Merisant Worldwide Co.—the maker of PureVia, the stevia-derived sweetener used by beverage giant PepsiCo—filed for Chapter 11 bankruptcy on January 9, according to the Associated Press. The company, which also makes the artificial sweetener Equal, entered bankruptcy protection with assets of $331.1 million and total debt of $560.7 million, the AP reported. Merisant’s Whole Earth Sweetener Co. is the maker of PureVia.
The company’s bankruptcy move is the latest development in the race to launch a tabletop sweetener made with with the stevia strain called Rebaudioside A (Reb A) and develop Reb-A-sweetened beverages and foods in the United States.
Cargill has been particularly aggressive in getting its Truvia brand stevia sweetener on the U.S. market. Both Cargill and Merisant notified the U.S. Food and Drug Administration (FDA) in 2008 that Reb-A should be generally recognized as safe (GRAS certified)—and late last year the agency gave the herbal sweetener its formal nod of approval for inclusion in foods and beverages. Merisant waited for FDA sign off before launching its stevia offerings, but Cargill and its beverage partner The Coca-Cola Co. did not. Cargill rolled out a Truvia tabletop sweetener last fall and launched a national ad campaign for the product in December.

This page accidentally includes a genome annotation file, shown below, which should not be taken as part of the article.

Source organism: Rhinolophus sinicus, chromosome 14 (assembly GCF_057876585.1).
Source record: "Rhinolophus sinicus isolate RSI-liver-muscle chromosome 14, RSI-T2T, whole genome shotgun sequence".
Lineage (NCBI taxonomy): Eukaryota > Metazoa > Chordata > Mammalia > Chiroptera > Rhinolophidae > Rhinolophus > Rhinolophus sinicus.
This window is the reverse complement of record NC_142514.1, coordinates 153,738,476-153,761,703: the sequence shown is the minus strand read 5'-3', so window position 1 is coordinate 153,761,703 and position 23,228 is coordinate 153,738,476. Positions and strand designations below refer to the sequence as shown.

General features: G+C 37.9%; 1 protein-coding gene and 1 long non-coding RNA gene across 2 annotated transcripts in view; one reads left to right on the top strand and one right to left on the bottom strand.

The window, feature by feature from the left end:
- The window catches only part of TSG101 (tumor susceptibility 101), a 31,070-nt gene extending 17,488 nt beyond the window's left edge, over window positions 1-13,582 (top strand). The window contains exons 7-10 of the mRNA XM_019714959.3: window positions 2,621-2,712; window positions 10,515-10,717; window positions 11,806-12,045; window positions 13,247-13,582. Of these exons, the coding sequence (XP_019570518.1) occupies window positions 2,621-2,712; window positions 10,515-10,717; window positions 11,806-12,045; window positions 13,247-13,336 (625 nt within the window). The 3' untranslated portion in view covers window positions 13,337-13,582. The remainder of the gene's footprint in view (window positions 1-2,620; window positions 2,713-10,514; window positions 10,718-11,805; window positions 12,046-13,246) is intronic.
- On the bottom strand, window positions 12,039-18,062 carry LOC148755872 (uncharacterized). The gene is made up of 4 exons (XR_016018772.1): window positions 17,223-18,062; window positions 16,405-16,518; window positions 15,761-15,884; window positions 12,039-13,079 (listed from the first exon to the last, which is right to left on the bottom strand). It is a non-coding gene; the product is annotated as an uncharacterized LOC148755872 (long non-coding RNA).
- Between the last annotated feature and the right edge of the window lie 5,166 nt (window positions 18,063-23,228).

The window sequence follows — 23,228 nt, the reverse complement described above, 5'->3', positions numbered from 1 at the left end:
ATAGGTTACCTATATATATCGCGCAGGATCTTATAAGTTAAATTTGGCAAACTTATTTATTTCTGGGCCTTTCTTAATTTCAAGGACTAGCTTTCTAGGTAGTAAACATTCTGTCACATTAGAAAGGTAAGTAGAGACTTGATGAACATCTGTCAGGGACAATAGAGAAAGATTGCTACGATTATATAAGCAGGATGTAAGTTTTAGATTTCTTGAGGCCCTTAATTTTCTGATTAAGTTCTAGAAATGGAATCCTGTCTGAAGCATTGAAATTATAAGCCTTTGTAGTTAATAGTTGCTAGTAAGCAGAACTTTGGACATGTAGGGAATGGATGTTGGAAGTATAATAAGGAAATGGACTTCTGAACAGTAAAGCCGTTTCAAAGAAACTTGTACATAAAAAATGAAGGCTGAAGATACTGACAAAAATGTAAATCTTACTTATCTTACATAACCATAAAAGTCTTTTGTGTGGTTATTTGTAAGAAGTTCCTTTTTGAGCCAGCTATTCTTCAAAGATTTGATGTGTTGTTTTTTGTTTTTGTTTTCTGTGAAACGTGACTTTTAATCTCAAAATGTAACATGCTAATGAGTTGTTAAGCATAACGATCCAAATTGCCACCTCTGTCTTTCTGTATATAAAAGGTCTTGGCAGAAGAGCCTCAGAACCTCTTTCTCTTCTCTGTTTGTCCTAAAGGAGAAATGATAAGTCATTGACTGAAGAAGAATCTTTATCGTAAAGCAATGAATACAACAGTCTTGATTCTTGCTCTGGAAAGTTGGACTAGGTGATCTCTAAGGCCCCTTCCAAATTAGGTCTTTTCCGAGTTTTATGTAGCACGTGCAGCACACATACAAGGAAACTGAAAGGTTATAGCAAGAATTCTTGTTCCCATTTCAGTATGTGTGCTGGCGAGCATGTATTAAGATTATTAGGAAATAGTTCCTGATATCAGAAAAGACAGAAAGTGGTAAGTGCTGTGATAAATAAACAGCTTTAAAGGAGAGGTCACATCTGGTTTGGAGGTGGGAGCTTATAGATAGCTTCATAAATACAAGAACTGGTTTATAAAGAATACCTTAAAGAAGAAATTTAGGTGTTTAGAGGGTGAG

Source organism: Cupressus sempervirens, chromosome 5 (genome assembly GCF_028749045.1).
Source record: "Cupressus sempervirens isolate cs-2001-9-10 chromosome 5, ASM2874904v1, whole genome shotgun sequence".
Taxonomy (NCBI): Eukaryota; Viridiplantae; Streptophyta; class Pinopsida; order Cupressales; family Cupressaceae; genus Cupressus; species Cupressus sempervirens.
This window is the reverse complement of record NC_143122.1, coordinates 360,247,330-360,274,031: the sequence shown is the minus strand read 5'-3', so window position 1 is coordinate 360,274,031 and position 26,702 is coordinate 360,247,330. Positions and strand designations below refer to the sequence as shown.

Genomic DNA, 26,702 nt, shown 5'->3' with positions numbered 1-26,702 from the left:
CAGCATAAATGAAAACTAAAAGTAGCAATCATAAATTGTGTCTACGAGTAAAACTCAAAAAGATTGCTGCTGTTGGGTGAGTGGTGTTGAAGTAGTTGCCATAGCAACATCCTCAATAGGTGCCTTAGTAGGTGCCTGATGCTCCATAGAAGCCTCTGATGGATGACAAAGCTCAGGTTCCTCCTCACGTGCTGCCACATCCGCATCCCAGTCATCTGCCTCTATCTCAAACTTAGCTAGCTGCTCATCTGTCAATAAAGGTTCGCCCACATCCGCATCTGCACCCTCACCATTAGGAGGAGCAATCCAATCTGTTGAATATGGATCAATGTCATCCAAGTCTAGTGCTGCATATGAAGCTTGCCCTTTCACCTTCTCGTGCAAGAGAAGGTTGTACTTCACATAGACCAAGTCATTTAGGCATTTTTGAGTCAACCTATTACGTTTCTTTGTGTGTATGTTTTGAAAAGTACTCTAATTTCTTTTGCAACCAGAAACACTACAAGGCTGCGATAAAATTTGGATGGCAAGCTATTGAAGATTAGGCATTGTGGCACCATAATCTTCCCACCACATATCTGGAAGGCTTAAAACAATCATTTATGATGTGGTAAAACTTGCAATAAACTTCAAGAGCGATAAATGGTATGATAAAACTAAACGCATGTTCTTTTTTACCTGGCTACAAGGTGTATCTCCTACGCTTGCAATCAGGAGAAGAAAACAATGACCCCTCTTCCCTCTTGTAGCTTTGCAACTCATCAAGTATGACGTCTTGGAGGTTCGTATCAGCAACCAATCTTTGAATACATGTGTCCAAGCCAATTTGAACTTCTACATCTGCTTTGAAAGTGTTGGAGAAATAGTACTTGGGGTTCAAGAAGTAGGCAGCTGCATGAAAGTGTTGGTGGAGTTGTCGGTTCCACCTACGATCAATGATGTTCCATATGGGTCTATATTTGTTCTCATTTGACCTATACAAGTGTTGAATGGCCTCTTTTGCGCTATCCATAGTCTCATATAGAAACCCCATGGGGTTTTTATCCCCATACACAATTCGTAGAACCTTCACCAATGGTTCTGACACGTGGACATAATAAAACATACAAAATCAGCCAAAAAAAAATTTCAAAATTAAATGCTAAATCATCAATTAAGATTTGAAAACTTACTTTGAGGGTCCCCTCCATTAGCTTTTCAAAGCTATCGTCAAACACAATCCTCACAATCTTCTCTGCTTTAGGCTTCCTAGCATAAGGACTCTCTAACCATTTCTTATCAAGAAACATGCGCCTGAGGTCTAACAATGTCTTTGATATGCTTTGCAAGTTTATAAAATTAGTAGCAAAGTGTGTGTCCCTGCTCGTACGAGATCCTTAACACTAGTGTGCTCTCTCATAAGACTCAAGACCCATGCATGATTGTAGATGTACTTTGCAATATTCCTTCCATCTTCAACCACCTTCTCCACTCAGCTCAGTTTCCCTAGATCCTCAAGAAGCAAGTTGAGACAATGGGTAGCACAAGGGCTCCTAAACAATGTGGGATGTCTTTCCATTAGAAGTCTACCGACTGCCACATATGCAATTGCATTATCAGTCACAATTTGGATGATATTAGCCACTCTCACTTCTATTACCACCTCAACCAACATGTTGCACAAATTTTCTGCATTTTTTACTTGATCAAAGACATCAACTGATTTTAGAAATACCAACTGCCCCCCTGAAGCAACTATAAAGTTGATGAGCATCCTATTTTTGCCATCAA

Also in December, Coke announced it was launching three flavors of an Odwalla juice sweetened with Cargill’s Truvia. Coke also just unveiled a Reb-A sweetened version of its Sprite carbonated soda. Meanwhile, Pepsi began rolling out a PureVia-sweetened version of its SoBe LifeWater in December, after receiving approval from the FDA. It will launch early this year a low-calorie, stevia-sweetened orange juice called Trop 50. PepsiCo told the Atlanta Journal Constitution on January 9 that Merisant’s bankruptcy will not hamper the launch of its stevia drinks.
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